Thank you all for your kind and congratulations after last week's blog post! I am still chuffed that my fox won first prize at Beating around the Bush.
And a very warm welcome to all the new readers joining after Mary Corbet mentioned my goldwork project 'St. Laurence' on her excellent blog! I hope you won't be too disappointed that today's blog is on white work :).
This past Saturday, I was fortunate enough to attend another of Verena Schiegg's enjoyable classes on Appenzeller white work (for those of you new to this technique, please click 'Appenzell' in the categories list on your right for more information). So far I've learned to make padded satin stitches in the Appenzell fashion and drawn thread filling patterns. This particular class was going to be devoted to Lääteli (=Ladder). Verena had several old prickings for me to choose from and I set my eyes on the one above. It is one quarter of a very fine handkerchief.
Lääteli are a combination of ajour stitches (pulled thread) and couching. You work with two different threads. A thicker one to be couched and a finer one to do the couching and ajour stitches with. In the above original, I work with a #65 for the ticker thread and a #80 for the couching stitches. Currently, I am not aware of any other white work technique using this particular stitch combination. Please do let me know if it rings a bell with you! To be clearer, I've made a tutorial for Graadi Lääteli (= straight ladder).
To be able to make good pictures, I've upped the scale a little. The fabric used is a 36 ct linen. My thicker thread is a #25 DMC cotton a broder. The finer thread is one strand of DMC embroidery twist. Start by drawing two parallel lines, five threads apart, onto the linen. Take your thicker thread and cover the bottom line with a single straight stitch. Keep the stitch taut while working, but don't end it yet.
Anchor your couching thread on the upper line. Come up with your needle three threads from the start and in the middle between the two lines. Wiggle your needle a bit to widen the hole (this isn't essential when working on such coarse linen, but it is when you work on very fine linen).
Go down at the start in the middle between the two lines. Pull a little so that the fabric threads are pulled together.
Come up in the hole you made wiggling your needle. Now place a couching stitch over the ticker thread by going down over it, parallel to the hole.
Move down the middle between the lines, skip three threads and wiggle your needle to make the second hole. Come up with your thread.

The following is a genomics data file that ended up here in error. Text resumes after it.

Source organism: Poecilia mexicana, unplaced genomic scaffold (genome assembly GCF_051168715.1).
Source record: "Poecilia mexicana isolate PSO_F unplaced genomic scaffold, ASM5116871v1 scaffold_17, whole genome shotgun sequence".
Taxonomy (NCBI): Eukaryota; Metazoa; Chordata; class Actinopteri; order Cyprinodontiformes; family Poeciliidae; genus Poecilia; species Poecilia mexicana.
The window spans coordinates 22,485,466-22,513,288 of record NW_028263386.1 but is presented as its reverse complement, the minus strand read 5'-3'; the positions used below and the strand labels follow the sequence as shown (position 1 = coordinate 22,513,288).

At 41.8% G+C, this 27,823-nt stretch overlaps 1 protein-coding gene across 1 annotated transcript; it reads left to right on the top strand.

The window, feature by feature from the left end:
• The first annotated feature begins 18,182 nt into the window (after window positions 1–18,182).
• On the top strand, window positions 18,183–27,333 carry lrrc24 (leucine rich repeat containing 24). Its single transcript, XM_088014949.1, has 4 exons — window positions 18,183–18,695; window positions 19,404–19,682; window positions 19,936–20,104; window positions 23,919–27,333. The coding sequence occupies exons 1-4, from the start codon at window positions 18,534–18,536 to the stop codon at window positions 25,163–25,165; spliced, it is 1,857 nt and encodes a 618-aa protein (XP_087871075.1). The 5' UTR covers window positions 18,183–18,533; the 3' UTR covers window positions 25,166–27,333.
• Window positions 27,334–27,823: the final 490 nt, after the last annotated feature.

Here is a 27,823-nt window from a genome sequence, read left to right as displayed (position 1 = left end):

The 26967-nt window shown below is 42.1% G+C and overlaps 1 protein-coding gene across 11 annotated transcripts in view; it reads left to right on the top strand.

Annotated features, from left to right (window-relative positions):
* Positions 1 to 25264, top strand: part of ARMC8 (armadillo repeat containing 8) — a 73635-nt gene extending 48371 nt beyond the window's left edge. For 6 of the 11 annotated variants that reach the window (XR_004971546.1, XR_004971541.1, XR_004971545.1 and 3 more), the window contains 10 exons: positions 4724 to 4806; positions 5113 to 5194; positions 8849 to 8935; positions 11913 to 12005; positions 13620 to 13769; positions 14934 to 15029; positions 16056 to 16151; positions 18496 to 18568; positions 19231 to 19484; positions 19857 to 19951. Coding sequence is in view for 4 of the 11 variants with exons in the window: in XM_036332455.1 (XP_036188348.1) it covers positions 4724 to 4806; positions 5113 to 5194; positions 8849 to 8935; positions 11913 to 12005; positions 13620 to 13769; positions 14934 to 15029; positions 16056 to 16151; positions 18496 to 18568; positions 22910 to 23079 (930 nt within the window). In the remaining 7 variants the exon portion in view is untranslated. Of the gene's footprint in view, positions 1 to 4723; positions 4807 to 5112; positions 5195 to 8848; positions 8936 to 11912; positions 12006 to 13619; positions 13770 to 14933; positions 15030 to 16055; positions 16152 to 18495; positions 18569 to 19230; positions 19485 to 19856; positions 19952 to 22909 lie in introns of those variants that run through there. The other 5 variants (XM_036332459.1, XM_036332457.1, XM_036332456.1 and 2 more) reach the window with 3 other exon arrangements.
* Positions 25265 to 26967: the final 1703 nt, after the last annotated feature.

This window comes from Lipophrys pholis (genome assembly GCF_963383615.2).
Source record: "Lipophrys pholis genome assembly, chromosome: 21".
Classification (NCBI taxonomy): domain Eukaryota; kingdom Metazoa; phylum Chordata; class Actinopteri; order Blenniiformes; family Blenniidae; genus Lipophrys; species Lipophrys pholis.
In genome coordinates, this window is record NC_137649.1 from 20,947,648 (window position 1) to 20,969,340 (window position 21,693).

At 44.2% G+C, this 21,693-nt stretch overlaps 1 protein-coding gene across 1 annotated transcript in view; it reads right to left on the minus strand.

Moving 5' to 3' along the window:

Go down in the first hole and gently pull the threads together. Come up in the second hole and make the parallel couching stitch over the ticker thread.
Continue in this manner until you reach the end of your drawn line. Finished is the first half of your Lääteli. Turn your work upside down and start by laying your thicker thread over the other line.
Thread your needle with the thinner thread and come up in the first hole. Go down at the start and repeat all the previous steps. The second half of the Lääteli works up much quicker as you don't have to count threads: the holes are already there! The 'open ends' of the Lääteli are closed with a padded button hole bar. This is a great place to start and stop your threads.
As you've probably guessed, Graadi Lääteli are a counted thread technique. The Lääteli I've stitched on the handkerchief is a Chrommi Lääteli (=crooked ladder), you can't count threads here. And then there's a third form where the Lääteli gets combined with buttonhole stitching so that a sculpted edge is formed.
Lääteli would be perfect to stitch as a simple edge decoration. It works up quicker than a traditional drawn thread border as you don't have to withdraw threads first. And sometimes, your linen is not very well behaved and you can't easily withdraw threads; in comes the Lääteli!
Did the Lääteli whet your appetite and would you like to learn Appenzeller whitework? Then why not join Verena's courses? She's an excellent teacher with many years of experience and one of the very few people who is proficient in this form of very fine whitework. Contact Verena for more details. If you would like to stitch Lääteli with the original materials, then send Verena an email with your requirements. As far as I know, she is the only person selling these very fine, traditionally blue, whitework threads.
Jessica M. Grimm
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